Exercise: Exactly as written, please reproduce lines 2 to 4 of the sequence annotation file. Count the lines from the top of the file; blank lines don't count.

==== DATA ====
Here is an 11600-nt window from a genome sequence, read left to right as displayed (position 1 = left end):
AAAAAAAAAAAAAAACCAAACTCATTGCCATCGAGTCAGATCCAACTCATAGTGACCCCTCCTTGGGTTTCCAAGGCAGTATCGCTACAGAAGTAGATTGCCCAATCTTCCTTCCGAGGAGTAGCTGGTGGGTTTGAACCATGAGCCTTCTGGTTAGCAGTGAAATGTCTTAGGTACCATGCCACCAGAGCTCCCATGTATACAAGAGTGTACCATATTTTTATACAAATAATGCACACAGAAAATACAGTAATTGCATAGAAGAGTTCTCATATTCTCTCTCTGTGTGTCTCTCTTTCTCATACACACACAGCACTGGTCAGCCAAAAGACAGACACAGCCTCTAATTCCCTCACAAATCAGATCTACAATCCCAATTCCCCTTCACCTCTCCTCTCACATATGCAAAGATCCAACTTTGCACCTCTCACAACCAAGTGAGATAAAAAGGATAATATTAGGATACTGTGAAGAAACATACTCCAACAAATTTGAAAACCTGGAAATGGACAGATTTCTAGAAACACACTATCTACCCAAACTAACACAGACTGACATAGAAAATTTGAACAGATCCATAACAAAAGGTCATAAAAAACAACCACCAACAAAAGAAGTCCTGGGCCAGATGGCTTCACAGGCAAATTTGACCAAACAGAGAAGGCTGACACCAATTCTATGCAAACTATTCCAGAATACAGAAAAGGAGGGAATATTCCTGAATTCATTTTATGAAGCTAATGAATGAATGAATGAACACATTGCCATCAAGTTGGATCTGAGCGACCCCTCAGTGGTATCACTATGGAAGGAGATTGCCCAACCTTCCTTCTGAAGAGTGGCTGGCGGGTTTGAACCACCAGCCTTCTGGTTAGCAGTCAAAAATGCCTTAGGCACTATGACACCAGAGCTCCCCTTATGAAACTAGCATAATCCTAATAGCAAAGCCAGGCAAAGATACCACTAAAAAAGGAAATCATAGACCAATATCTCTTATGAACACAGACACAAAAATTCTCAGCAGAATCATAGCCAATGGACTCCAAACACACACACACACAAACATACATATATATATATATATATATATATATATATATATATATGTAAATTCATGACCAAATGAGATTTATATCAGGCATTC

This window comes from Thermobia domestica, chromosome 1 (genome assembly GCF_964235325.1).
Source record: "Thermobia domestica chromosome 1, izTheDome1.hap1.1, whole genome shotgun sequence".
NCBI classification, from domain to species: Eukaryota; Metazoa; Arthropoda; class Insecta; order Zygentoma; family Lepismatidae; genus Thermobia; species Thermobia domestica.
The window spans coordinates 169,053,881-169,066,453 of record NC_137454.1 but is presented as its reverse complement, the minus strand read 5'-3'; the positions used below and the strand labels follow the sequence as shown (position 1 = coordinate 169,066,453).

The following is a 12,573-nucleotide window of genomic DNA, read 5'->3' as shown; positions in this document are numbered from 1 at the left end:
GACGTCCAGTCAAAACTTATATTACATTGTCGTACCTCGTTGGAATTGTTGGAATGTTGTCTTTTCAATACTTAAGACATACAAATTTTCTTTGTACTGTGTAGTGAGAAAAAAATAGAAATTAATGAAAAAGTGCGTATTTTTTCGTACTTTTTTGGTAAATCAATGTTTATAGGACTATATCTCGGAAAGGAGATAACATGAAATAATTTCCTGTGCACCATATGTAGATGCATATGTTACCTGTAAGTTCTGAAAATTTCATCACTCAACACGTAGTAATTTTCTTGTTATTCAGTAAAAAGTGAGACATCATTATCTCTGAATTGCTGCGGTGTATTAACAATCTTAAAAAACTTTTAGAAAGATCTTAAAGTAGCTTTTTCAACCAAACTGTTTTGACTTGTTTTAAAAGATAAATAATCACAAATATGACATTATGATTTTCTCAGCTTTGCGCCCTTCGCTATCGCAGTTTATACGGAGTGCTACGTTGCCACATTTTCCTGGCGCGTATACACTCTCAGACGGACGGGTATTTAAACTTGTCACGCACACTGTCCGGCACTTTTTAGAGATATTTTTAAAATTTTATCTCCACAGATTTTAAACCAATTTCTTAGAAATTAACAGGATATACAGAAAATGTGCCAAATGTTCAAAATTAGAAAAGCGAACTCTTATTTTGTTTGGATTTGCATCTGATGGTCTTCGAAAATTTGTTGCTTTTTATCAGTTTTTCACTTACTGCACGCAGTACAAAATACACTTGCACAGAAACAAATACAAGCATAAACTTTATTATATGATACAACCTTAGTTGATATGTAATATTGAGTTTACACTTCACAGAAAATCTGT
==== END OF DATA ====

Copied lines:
AAAAAAAAAAAAAAACCAAACTCATTGCCATCGAGTCAGATCCAACTCATAGTGACCCCTCCTTGGGTTTCCAAGGCAGTATCGCTACAGAAGTAGATTGCCCAATCTTCCTTCCGAGGAGTAGCTGGTGGGTTTGAACCATGAGCCTTCTGGTTAGCAGTGAAATGTCTTAGGTACCATGCCACCAGAGCTCCCATGTATACAAGAGTGTACCATATTTTTATACAAATAATGCACACAGAAAATACAGTAATTGCATAGAAGAGTTCTCATATTCTCTCTCTGTGTGTCTCTCTTTCTCATACACACACAGCACTGGTCAGCCAAAAGACAGACACAGCCTCTAATTCCCTCACAAATCAGATCTACAATCCCAATTCCCCTTCACCTCTCCTCTCACATATGCAAAGATCCAACTTTGCACCTCTCACAACCAAGTGAGATAAAAAGGATAATATTAGGATACTGTGAAGAAACATACTCCAACAAATTTGAAAACCTGGAAATGGACAGATTTCTAGAAACACACTATCTACCCAAACTAACACAGACTGACATAGAAAATTTGAACAGATCCATAACAAAAGGTCATAAAAAACAACCACCAACAAAAGAAGTCCTGGGCCAGATGGCTTCACAGGCAAATTTGACCAAACAGAGAAGGCTGACACCAATTCTATGCAAACTATTCCAGAATACAGAAAAGGAGGGAATATTCCTGAATTCATTTTATGAAGCTAATGAATGAATGAATGAACACATTGCCATCAAGTTGGATCTGAGCGACCCCTCAGTGGTATCACTATGGAAGGAGATTGCCCAACCTTCCTTCTGAAGAGTGGCTGGCGGGTTTGAACCACCAGCCTTCTGGTTAGCAGTCAAAAATGCCTTAGGCACTATGACACCAGAGCTCCCCTTATGAAACTAGCATAATCCTAATAGCAAAGCCAGGCAAAGATACCACTAAAAAAGGAAATCATAGACCAATATCTCTTATGAACACAGACACAAAAATTCTCAGCAGAATCATAGCCAATGGACTCCAAACACACACACACACAAACATACATATATATATATATATATATATATATATATATATATATGTAAATTCATGACCAAATGAGATTTATATCAGGCATTC

This window comes from Thermobia domestica, chromosome 1 (genome assembly GCF_964235325.1).
Source record: "Thermobia domestica chromosome 1, izTheDome1.hap1.1, whole genome shotgun sequence".